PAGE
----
Tickle: Learn to Program Drones, Smart Toys, Robotics, and Smart Homes

I saw this app right after getting out of a meeting about a potential Maker Space in our school. I have been thinking about getting a Sphero for the library- now I have the app that will help program it!  You can also program a parrot minidrone, Philips Hue (which apparently is personal wireless lighting- who knew?) or make your own video game.

Source: tickleapp.com

See on Scoop.itipadyoupad

Code Club: First Meeting a Success!

Last Thursday we had our first meeting of the Coding Club (hopefully we can find a better name for it). A dozen students came to the library after school as well as three teachers who wanted to learn how to code. 

Maja Frydrychowicz, a computer science teacher at a local Cegep, generously donated her time to get us started. She began by showing us how a whole block of code looks like by running a program she developed that demonstrated how cells would react in a petrie dish. She ran the program once and then changed just one line of code and ran the program again. What we saw on the screen was completely different. This was a great way of showing the students how every little bit counts. She also emphasized that programming is one of the most social kinds of work (contrary to popular belief)- most programs are written by a group of people in constant communication. She also warned them that it can get frustrating and that there is a lot of trial and error in programming, so not to get discouraged if it doesn’t work right away.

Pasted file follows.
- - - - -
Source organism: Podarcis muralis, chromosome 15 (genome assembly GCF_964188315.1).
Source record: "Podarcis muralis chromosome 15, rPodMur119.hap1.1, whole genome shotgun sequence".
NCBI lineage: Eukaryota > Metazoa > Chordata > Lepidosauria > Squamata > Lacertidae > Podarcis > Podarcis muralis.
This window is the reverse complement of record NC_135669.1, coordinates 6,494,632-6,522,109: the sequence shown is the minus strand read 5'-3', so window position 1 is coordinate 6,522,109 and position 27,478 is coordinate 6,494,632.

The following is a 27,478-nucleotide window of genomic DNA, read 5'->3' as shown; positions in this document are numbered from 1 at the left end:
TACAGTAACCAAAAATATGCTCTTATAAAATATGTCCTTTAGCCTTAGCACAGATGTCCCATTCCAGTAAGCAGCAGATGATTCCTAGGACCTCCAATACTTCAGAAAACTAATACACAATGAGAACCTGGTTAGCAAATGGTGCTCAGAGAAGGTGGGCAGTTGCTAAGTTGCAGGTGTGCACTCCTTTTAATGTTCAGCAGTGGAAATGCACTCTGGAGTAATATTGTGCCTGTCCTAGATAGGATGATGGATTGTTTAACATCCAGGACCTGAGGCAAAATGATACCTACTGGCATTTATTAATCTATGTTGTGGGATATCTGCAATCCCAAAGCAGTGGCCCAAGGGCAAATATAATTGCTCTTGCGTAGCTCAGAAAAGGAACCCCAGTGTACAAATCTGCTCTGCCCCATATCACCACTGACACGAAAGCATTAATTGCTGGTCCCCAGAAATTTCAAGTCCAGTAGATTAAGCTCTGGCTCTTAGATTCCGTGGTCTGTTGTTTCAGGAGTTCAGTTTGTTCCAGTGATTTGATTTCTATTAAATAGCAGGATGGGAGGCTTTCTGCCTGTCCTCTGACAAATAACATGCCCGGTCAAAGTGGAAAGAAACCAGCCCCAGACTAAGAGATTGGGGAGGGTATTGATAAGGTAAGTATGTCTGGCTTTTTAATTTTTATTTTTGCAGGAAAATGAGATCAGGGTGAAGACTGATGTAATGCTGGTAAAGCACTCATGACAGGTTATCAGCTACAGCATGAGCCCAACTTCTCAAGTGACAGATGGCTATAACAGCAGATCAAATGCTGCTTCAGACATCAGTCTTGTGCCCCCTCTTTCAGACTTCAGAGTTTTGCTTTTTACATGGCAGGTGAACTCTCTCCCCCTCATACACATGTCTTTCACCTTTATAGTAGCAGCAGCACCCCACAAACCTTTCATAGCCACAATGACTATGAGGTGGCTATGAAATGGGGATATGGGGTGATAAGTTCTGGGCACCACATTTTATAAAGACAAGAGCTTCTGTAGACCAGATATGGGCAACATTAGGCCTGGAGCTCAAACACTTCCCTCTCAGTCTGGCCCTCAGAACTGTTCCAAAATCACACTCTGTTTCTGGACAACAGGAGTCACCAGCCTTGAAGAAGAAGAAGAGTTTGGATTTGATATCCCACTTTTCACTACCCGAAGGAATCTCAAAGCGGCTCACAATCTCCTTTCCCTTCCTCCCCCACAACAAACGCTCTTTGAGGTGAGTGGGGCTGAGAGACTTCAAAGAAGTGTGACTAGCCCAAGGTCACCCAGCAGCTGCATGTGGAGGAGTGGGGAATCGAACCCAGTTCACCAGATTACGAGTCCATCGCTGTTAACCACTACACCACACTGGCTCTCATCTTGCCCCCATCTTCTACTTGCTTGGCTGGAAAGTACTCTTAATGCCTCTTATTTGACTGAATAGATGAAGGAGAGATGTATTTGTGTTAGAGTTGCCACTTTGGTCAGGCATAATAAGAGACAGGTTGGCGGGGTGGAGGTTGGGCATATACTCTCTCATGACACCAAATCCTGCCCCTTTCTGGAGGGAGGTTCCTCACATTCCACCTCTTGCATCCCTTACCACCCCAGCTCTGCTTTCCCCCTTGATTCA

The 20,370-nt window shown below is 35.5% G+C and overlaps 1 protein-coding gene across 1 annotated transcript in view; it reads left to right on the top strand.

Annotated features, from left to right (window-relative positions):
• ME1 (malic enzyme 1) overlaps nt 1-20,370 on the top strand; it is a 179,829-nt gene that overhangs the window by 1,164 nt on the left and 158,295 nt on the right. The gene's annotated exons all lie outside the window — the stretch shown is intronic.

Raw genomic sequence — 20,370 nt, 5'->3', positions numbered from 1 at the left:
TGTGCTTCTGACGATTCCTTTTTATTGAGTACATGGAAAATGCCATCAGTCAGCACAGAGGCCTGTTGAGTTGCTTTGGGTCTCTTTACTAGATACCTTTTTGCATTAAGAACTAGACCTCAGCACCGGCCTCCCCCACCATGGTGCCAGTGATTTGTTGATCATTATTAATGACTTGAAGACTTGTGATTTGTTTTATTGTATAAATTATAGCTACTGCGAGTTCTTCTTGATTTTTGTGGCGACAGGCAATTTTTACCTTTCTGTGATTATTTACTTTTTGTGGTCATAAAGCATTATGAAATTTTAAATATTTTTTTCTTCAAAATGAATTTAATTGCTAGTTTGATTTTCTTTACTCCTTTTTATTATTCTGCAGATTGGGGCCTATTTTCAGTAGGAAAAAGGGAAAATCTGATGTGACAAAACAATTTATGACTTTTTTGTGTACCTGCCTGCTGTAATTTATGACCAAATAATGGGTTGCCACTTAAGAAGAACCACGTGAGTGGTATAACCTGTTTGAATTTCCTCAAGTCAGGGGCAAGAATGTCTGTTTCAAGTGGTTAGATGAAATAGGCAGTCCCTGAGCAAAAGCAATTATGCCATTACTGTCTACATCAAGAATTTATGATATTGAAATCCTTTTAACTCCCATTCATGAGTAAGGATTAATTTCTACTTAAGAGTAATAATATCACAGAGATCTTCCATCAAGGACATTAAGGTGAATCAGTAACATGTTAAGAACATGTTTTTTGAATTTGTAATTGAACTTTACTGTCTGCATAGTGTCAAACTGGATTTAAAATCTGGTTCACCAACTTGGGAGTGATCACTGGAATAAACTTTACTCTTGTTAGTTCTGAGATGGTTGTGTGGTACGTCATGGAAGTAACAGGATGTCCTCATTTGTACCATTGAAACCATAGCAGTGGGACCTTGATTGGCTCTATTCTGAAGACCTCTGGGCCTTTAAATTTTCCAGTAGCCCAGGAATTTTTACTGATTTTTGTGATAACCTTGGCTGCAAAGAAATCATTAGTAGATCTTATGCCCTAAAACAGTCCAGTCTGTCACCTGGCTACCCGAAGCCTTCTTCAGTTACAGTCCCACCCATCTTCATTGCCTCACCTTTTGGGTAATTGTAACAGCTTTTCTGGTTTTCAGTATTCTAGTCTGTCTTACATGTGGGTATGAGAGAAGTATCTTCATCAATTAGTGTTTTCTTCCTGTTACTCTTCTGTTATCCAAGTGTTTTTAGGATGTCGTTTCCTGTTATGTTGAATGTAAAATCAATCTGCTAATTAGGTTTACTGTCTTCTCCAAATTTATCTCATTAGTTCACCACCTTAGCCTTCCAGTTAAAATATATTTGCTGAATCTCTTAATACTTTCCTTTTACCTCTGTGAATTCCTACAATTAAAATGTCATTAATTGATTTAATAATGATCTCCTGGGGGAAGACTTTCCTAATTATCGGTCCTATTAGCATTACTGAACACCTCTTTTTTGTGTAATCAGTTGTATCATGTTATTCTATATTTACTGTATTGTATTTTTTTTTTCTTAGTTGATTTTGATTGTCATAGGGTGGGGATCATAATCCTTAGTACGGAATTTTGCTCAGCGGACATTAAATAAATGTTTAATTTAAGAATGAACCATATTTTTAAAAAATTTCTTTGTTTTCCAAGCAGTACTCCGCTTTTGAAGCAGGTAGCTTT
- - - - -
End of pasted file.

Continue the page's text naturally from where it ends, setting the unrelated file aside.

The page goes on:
Then she showed us Scratch and we paired up to work on a few of the challenges she set for us. She concluded with a take home challenge of making a labyrinth for our cartoon cat in Scratch. The hour went by very quickly, with many people staying on to work on their projects.

This week we are going to continue where we left off. There are also a few students who have their own projects they would like to work on – Maja will be around again this Thursday and is very willing to share her expertise!

Below is an article about some amazing youth innovators to get us more inspired!

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Here are 10 youth innovators, from ages seven to 15, particularly worth noting and working on projects ranging from games to anti-bullying apps.

See on mashable.com

My Paperless Classoom: Differentiation: Programming and Geometry in Second Grade

Although this article is about the experience of a second grade teacher, I think the idea of melding programming language with geometry instruction brilliant. It made me wonder if coding could be applied in anyway to the secondary curriculum?

Would love to hear your comments!

See on Scoop.itipadyoupad

See on www.mypaperlessclassroom.com

Mile End Hour of Code

Note: This was a personal initiative. This was not affiliated with the school, though I am in the middle of organizing a coding club for our students beginning in January).

For the past year, I have been increasingly convinced that every kid should learn to code.